Examine the hooves to see that they're hard, smooth, and free from dryness or ridges. They should not be broken, cracked, or appear to be poorly cared for. The frog should be supple and flexible.


As the horse stands still, see whether all four feet are planted squarely. Toes should not drastically turn in or out. Check that the hoof size is in proportion to the horse's size; a horse with too-small feet may experience lameness.


Watch for signs of laminitis, more commonly referred to as founder, which is an acutely painful inflammation of the foot, usually on forelimbs.


Horses with laminitis stand in the typical "founder stance," in which the forelegs are stretched forward to shift the weight from the toes to the heels and hind legs, which are tucked well under the body. In severe cases, the horse may constantly shift weight from one foot to another.


Horses unable to chew food and digest it correctly are more prone to deadly colic, so teeth problems reach far beyond his mouth.

Infected, lost, broken, abnormally long, or excessively worn teeth are signs of a horse that hasn't received proper dental treatment. Also look for abscesses and ulcers resulting from poor dental health.


A horse's teeth grow continually through most of his lifetime and as they get longer, uneven wear can create sharp points and edges, which may produce sores on his tongue or cheeks. Well-cared-for horses will have had their teeth "floated" by a veterinarian, which means to smooth and contour the teeth with a file.




A horse's eyes should be bright, clear, and fully open. Be watchful of tearing, cloudiness, or discharge of any kind. Check his vision by taking the horse inside a barn or stable, allow his eyes to adjust, and then walk him back outside. The pupils contract quickly if vision is normal, and the horse shouldn't squint.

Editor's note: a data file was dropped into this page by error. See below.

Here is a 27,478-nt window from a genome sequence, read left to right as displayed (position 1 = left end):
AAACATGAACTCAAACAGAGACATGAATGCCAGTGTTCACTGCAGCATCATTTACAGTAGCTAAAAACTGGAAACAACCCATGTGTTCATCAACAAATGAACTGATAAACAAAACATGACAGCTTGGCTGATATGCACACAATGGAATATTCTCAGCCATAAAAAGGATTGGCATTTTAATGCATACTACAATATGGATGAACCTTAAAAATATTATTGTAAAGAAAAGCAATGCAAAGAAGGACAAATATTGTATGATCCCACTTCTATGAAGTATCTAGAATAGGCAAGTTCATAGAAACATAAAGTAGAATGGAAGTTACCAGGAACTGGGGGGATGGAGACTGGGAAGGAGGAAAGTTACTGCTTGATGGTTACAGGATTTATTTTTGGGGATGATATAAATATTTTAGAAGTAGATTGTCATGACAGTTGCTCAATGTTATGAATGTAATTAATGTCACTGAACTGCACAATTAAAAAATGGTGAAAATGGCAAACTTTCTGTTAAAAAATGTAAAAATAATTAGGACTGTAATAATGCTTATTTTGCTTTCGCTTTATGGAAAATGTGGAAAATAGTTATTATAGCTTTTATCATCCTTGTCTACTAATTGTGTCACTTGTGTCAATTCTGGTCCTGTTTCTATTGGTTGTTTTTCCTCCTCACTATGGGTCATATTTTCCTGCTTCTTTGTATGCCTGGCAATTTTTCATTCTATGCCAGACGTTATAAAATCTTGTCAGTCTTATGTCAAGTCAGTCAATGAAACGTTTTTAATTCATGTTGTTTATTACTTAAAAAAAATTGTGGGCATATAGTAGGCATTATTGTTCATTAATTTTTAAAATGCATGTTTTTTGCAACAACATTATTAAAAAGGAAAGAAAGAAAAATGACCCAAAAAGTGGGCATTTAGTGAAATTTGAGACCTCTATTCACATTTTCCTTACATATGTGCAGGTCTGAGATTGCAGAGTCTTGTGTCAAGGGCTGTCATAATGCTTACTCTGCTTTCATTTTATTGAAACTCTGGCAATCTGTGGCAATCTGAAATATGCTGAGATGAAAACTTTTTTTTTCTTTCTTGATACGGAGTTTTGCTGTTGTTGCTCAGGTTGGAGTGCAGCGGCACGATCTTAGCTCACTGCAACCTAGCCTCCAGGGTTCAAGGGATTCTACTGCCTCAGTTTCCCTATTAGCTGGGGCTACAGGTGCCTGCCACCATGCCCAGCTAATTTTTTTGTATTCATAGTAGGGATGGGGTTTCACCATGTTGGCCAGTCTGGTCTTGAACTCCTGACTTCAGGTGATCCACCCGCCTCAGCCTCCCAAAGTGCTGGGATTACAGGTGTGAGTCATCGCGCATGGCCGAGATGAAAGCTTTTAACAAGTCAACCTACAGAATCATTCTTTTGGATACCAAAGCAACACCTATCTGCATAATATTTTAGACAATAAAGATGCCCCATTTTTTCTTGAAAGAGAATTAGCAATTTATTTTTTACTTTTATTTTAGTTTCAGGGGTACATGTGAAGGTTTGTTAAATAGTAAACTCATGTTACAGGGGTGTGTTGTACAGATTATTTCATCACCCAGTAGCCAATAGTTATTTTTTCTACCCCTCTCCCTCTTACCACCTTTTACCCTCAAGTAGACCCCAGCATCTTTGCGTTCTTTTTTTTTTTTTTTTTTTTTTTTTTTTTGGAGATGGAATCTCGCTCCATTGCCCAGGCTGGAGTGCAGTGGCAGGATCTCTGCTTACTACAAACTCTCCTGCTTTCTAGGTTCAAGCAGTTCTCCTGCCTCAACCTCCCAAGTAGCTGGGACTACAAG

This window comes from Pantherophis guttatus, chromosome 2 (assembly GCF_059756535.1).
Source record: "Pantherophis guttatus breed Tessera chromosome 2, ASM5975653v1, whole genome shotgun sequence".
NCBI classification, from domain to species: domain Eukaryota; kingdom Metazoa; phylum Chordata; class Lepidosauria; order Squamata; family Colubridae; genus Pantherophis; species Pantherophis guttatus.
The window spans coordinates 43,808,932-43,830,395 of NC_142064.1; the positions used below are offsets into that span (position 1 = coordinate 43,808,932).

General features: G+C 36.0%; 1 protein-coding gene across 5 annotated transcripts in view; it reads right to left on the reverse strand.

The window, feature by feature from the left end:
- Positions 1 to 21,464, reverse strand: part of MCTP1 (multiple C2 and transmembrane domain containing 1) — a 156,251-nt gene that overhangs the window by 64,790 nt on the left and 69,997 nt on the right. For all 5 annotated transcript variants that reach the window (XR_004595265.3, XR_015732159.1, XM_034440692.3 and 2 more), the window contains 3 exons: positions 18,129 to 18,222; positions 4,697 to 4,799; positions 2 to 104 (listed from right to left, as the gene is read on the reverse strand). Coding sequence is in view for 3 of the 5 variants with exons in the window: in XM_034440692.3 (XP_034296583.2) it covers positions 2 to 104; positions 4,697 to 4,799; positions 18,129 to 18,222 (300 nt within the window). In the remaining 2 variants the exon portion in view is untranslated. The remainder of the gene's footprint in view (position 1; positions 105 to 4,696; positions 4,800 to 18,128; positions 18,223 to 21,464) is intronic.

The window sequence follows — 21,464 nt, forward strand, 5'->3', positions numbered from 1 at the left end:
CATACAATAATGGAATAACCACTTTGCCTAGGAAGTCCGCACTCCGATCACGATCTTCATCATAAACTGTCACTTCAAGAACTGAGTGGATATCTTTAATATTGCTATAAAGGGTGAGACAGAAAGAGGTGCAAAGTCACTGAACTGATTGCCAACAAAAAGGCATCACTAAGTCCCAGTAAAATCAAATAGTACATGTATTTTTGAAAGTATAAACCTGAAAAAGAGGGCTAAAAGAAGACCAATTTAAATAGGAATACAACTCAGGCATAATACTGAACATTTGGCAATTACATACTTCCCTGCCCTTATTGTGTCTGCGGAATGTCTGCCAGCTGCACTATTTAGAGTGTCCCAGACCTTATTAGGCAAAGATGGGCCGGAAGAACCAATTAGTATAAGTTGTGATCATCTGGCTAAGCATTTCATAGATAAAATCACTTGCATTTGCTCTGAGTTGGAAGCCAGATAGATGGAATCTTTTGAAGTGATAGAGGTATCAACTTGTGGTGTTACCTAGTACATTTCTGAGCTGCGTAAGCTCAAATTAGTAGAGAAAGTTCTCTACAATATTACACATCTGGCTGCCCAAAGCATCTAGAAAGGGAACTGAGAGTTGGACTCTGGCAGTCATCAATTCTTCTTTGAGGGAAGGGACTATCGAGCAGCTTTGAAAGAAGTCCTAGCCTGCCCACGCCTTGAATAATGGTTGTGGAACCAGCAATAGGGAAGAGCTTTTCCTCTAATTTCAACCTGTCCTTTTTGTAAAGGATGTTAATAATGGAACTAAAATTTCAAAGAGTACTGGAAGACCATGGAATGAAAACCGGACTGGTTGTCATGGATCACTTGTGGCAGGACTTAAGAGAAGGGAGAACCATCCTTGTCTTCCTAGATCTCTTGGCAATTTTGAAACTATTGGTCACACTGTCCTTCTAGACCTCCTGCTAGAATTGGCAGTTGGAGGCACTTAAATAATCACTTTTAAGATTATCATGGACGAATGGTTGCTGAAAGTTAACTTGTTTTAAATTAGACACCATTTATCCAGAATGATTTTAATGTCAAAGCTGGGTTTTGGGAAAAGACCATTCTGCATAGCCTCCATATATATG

Horses can see very well at a distance but are primarily monocular, meaning that they see with one eye at a time and often can't focus and see objects near them — directly in front or behind, says the Purdue University Cooperative Extension Service. Therefore, if a horse allows your hand to move close to an eye or he bumps into objects, chances are, vision is not good in that eye.

Out Here editor Carol Davis' childhood horse, Babe, may not have had the best conformation, but she was considered the most beautiful horse in the world.



Shiny, glossy hair is a good indicator of a healthy horse. It depends, however, what season you're horse hunting. A summer coat should be short, sleek, and glossy; a winter coat should be longer and thicker to keep the horse warm. But if a horse doesn't shed his winter coat each spring, it may — with the exception of the Bashkir Curly, which wears a curly coat year-round — have a health problem, such as Cushing's disease. Cushing's is a pituitary gland problem, which, if untreated, could cause discomfort and eventual death. Older horses also are known not to shed their winter coats as thoroughly as they did when they were younger, so consider that.


Body Fitness


Either an underweight or overweight horse can spell problems, so take a close look at the amount of body fat covering particular skeletal points on his body, such as the spine, ribs, hip, buttocks, etc.


Ribs should not be visually distinguishable, but they should be easily felt. The tailhead should not be prominent, and should feel somewhat, but not too, spongy. The neck, withers, and shoulder should be rounded and blend smoothly into the body.


If a horse is overweight, you'll notice a thickening of the neck, the withers area feels fatty, the ribs can't be felt, the tailhead is very soft, and significant fat is deposited along the horse's inner buttocks.